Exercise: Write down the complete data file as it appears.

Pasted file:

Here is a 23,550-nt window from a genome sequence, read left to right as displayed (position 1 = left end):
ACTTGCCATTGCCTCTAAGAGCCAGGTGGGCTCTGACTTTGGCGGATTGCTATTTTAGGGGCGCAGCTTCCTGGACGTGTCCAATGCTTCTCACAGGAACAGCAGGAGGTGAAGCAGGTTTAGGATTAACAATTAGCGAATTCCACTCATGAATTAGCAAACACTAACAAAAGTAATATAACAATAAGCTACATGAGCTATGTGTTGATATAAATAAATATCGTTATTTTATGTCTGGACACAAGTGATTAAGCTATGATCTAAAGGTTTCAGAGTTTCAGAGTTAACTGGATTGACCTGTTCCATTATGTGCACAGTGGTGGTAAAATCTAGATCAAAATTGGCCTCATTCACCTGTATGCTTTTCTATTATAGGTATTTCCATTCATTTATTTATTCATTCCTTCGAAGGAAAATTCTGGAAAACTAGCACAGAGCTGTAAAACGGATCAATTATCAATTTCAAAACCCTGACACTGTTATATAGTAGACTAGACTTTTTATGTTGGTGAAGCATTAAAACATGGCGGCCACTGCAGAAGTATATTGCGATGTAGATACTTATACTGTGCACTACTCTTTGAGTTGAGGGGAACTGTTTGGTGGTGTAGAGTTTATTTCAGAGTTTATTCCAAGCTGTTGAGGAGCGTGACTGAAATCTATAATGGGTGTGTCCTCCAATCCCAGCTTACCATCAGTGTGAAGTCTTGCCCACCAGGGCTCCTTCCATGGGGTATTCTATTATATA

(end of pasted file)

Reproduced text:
Here is a 23,550-nt window from a genome sequence, read left to right as displayed (position 1 = left end):
ACTTGCCATTGCCTCTAAGAGCCAGGTGGGCTCTGACTTTGGCGGATTGCTATTTTAGGGGCGCAGCTTCCTGGACGTGTCCAATGCTTCTCACAGGAACAGCAGGAGGTGAAGCAGGTTTAGGATTAACAATTAGCGAATTCCACTCATGAATTAGCAAACACTAACAAAAGTAATATAACAATAAGCTACATGAGCTATGTGTTGATATAAATAAATATCGTTATTTTATGTCTGGACACAAGTGATTAAGCTATGATCTAAAGGTTTCAGAGTTTCAGAGTTAACTGGATTGACCTGTTCCATTATGTGCACAGTGGTGGTAAAATCTAGATCAAAATTGGCCTCATTCACCTGTATGCTTTTCTATTATAGGTATTTCCATTCATTTATTTATTCATTCCTTCGAAGGAAAATTCTGGAAAACTAGCACAGAGCTGTAAAACGGATCAATTATCAATTTCAAAACCCTGACACTGTTATATAGTAGACTAGACTTTTTATGTTGGTGAAGCATTAAAACATGGCGGCCACTGCAGAAGTATATTGCGATGTAGATACTTATACTGTGCACTACTCTTTGAGTTGAGGGGAACTGTTTGGTGGTGTAGAGTTTATTTCAGAGTTTATTCCAAGCTGTTGAGGAGCGTGACTGAAATCTATAATGGGTGTGTCCTCCAATCCCAGCTTACCATCAGTGTGAAGTCTTGCCCACCAGGGCTCCTTCCATGGGGTATTCTATTATATA